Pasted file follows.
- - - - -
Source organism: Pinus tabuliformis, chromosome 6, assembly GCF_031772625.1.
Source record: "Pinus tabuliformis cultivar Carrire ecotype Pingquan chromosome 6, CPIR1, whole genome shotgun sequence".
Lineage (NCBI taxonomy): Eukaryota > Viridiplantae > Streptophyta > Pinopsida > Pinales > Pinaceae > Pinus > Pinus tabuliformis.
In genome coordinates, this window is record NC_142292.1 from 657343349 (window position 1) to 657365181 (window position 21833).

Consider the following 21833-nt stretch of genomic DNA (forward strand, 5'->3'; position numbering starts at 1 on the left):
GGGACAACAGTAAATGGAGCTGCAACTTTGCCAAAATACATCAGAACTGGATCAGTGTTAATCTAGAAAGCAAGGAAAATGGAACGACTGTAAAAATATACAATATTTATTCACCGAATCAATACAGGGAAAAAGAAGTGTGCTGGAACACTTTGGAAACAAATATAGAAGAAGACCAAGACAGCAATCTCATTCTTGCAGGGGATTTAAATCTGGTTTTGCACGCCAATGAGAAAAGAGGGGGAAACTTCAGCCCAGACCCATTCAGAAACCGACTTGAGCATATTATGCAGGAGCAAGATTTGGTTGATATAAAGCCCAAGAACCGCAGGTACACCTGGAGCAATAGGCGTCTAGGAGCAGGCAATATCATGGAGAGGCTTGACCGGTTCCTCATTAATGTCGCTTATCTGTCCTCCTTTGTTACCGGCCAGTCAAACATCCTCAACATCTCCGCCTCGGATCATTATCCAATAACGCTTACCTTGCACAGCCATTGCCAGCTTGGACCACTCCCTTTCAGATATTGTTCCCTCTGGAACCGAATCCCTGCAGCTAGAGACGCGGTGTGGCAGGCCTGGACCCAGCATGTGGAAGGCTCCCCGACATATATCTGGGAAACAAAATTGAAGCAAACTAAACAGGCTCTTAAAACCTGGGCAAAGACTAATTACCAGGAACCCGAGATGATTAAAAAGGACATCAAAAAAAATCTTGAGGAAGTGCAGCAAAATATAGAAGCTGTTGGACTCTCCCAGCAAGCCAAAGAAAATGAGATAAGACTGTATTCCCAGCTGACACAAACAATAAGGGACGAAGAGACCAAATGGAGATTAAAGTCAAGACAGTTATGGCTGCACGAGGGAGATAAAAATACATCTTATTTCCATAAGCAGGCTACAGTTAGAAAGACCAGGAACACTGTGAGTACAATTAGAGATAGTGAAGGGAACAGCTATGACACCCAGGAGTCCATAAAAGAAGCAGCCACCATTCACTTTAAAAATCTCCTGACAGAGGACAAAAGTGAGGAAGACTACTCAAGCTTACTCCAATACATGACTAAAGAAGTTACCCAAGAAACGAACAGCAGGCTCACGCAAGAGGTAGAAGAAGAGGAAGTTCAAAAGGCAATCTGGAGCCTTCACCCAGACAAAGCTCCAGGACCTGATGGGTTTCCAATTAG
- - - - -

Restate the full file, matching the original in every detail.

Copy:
Source organism: Pinus tabuliformis, chromosome 6, assembly GCF_031772625.1.
Source record: "Pinus tabuliformis cultivar Carrire ecotype Pingquan chromosome 6, CPIR1, whole genome shotgun sequence".
Lineage (NCBI taxonomy): Eukaryota > Viridiplantae > Streptophyta > Pinopsida > Pinales > Pinaceae > Pinus > Pinus tabuliformis.
In genome coordinates, this window is record NC_142292.1 from 657343349 (window position 1) to 657365181 (window position 21833).

Consider the following 21833-nt stretch of genomic DNA (forward strand, 5'->3'; position numbering starts at 1 on the left):
GGGACAACAGTAAATGGAGCTGCAACTTTGCCAAAATACATCAGAACTGGATCAGTGTTAATCTAGAAAGCAAGGAAAATGGAACGACTGTAAAAATATACAATATTTATTCACCGAATCAATACAGGGAAAAAGAAGTGTGCTGGAACACTTTGGAAACAAATATAGAAGAAGACCAAGACAGCAATCTCATTCTTGCAGGGGATTTAAATCTGGTTTTGCACGCCAATGAGAAAAGAGGGGGAAACTTCAGCCCAGACCCATTCAGAAACCGACTTGAGCATATTATGCAGGAGCAAGATTTGGTTGATATAAAGCCCAAGAACCGCAGGTACACCTGGAGCAATAGGCGTCTAGGAGCAGGCAATATCATGGAGAGGCTTGACCGGTTCCTCATTAATGTCGCTTATCTGTCCTCCTTTGTTACCGGCCAGTCAAACATCCTCAACATCTCCGCCTCGGATCATTATCCAATAACGCTTACCTTGCACAGCCATTGCCAGCTTGGACCACTCCCTTTCAGATATTGTTCCCTCTGGAACCGAATCCCTGCAGCTAGAGACGCGGTGTGGCAGGCCTGGACCCAGCATGTGGAAGGCTCCCCGACATATATCTGGGAAACAAAATTGAAGCAAACTAAACAGGCTCTTAAAACCTGGGCAAAGACTAATTACCAGGAACCCGAGATGATTAAAAAGGACATCAAAAAAAATCTTGAGGAAGTGCAGCAAAATATAGAAGCTGTTGGACTCTCCCAGCAAGCCAAAGAAAATGAGATAAGACTGTATTCCCAGCTGACACAAACAATAAGGGACGAAGAGACCAAATGGAGATTAAAGTCAAGACAGTTATGGCTGCACGAGGGAGATAAAAATACATCTTATTTCCATAAGCAGGCTACAGTTAGAAAGACCAGGAACACTGTGAGTACAATTAGAGATAGTGAAGGGAACAGCTATGACACCCAGGAGTCCATAAAAGAAGCAGCCACCATTCACTTTAAAAATCTCCTGACAGAGGACAAAAGTGAGGAAGACTACTCAAGCTTACTCCAATACATGACTAAAGAAGTTACCCAAGAAACGAACAGCAGGCTCACGCAAGAGGTAGAAGAAGAGGAAGTTCAAAAGGCAATCTGGAGCCTTCACCCAGACAAAGCTCCAGGACCTGATGGGTTTCCAATTAG